Bank chief advocates open account payment for international trade

Stephen Onasanya, MD/CEO First Bank of Nigeria

An open account transaction form of payment means that goods are shipped and delivered before payment is due, usually in 30 to 90 days.


The Group Managing Director, First Bank of Nigeria, FBN, Stephen Onasanya, has advised the Federal Government to consider the use of open account payment for international trade transactions.

Mr. Onasanya made the call in a paper entitled, “Payment System in Nigerian International Trade”, which he delivered at the ongoing 2012 Comptroller-General of Customs conference in Katsina on Tuesday.

He said an open account transaction form of payment means that goods are shipped and delivered before payment is due, usually in 30 to 90 days.

He listed four primary methods of payments for international transactions: Advance Payment, Open Account, Documentary Collection, DC, and Documentary Letters of Credit, LC.

He noted that in spite of the focus on DC and LC over the years, trade financing was shifting away from this “cumbersome method” of conducting business.

“It is now estimated that more than 80 per cent of global trade is conducted on an open account basis,” he said.

Mr. Onasanya said that the open account transaction payment saved time and had been widely adopted by small corporations as they become more comfortable with their buyer and supplier relationships. He described this form of payment as the most advantageous option to the importer in cash flow and cost terms, but the highest risk option.

The bank chief explained that the payment system could be offered in competitive markets with trade finance techniques, such as export working capital financing and export credit insurance. Other trade finance methods are Government Guaranteed Export Working Capital Programme, and Export Factoring.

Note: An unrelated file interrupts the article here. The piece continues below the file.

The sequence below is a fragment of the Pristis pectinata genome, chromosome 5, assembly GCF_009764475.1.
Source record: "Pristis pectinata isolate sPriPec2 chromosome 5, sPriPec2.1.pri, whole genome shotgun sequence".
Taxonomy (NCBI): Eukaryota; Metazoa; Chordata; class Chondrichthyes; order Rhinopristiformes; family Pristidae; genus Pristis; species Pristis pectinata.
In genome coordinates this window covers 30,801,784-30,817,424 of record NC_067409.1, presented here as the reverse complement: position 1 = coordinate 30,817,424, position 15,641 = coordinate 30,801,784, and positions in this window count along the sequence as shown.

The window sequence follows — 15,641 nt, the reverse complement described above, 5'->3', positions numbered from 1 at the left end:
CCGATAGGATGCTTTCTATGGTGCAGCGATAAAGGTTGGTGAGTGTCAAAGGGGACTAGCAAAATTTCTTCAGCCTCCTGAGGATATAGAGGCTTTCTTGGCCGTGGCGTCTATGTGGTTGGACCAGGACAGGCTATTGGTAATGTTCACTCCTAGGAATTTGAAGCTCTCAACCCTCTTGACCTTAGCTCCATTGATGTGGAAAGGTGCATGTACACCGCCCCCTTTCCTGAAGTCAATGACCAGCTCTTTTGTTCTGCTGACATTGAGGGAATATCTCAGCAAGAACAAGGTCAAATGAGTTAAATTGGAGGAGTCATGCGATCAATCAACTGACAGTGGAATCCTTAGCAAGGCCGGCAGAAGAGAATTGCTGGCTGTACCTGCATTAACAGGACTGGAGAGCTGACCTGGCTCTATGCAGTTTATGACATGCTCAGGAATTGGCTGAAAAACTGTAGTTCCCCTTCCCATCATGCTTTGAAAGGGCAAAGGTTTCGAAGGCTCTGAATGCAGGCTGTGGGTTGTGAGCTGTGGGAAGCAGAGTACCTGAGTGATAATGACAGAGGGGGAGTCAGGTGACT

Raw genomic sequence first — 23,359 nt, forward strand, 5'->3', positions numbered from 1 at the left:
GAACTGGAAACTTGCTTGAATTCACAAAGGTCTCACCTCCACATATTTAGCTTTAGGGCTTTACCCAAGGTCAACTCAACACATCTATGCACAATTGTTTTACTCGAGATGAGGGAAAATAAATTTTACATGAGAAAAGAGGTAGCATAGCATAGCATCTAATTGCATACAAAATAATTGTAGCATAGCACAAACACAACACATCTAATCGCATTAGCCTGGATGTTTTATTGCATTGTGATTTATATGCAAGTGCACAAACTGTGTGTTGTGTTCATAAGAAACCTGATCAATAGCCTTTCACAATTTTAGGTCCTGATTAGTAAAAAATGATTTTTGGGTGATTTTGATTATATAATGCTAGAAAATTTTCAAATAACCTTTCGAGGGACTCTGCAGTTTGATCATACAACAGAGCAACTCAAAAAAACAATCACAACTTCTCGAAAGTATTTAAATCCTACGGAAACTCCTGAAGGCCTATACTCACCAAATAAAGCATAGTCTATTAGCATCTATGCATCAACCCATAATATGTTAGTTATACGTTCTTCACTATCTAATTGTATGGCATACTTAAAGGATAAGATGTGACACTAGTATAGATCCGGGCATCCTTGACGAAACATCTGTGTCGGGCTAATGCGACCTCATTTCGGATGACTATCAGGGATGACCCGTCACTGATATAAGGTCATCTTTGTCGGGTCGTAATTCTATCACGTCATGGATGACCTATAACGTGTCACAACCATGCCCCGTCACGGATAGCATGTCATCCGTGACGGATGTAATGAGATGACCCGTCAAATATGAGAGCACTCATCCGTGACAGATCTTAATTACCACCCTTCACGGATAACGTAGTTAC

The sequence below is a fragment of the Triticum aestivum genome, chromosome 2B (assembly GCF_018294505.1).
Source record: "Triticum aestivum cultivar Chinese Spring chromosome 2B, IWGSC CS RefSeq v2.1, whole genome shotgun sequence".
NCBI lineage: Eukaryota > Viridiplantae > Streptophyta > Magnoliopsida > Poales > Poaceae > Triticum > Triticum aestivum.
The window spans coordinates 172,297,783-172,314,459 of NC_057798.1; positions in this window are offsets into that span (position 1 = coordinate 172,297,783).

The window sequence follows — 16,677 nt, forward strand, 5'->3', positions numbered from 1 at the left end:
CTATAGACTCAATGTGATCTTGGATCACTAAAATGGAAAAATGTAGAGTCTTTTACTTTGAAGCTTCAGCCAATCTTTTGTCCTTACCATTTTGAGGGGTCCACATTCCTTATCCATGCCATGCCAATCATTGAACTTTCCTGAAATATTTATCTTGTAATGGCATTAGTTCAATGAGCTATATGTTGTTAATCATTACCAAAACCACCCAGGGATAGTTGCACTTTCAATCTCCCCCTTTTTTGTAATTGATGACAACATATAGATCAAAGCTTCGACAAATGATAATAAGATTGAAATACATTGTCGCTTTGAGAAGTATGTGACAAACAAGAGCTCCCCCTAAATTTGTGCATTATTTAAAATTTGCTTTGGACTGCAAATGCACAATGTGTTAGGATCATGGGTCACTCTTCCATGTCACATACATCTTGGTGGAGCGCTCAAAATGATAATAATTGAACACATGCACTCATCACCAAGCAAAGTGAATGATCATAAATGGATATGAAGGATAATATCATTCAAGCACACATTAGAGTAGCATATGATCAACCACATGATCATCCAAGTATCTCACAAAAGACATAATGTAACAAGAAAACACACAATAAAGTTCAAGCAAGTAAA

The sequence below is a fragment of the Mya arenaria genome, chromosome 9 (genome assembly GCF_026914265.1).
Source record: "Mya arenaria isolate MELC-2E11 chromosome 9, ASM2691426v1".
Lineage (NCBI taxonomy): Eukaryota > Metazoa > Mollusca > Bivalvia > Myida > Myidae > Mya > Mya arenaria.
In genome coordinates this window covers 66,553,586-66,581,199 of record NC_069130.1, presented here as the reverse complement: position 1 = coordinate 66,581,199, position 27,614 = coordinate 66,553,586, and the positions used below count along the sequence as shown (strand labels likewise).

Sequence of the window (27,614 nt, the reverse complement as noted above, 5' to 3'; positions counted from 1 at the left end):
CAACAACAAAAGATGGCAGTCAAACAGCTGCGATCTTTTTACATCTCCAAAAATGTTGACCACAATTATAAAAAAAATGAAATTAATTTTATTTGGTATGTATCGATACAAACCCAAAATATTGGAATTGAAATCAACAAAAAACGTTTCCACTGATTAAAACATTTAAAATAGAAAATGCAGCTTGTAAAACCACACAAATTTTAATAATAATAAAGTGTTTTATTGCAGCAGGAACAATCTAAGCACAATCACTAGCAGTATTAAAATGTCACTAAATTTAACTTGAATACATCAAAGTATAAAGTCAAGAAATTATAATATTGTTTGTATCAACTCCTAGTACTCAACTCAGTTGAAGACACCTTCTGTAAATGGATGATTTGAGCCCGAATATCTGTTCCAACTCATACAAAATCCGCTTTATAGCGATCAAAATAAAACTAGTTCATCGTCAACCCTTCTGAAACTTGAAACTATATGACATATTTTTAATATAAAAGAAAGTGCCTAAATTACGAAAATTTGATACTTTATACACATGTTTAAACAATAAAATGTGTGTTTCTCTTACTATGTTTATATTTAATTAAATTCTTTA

He, however, observed that these finance methods were not readily available in financial systems in Nigeria for use by exporters.

“Even for importers, import on open account is not guaranteed by the Federal Government in Nigeria,” he said.

Mr. Onasanya also told conference participants that because of the intense competition for export markets, many foreign buyers often press exporters for open account terms.

“In addition, the extension of credit from the seller to the buyer is more common abroad,” he said. “Therefore, exporters who are reluctant to extend credit may face the possibility of the loss of sale to their competitors”.

He advised exporters who choose the open account method of payment to thoroughly examine the political, economic and commercial risks to ensure seamless transaction.

The theme of the weeklong conference is “Borders Divide: Customs Connects”.

It is being attended by freight forwarders, regulatory government agencies in the trade, port and security sector, regional customs administrations, banks, insurers, manufacturers and journalists.

One of the main goals of the conference is to foster better collaboration between the Nigeria Customs and stakeholders to ensure speedy clearance of goods and trade facilitation.

The last conference was held in Sokoto in 2007.

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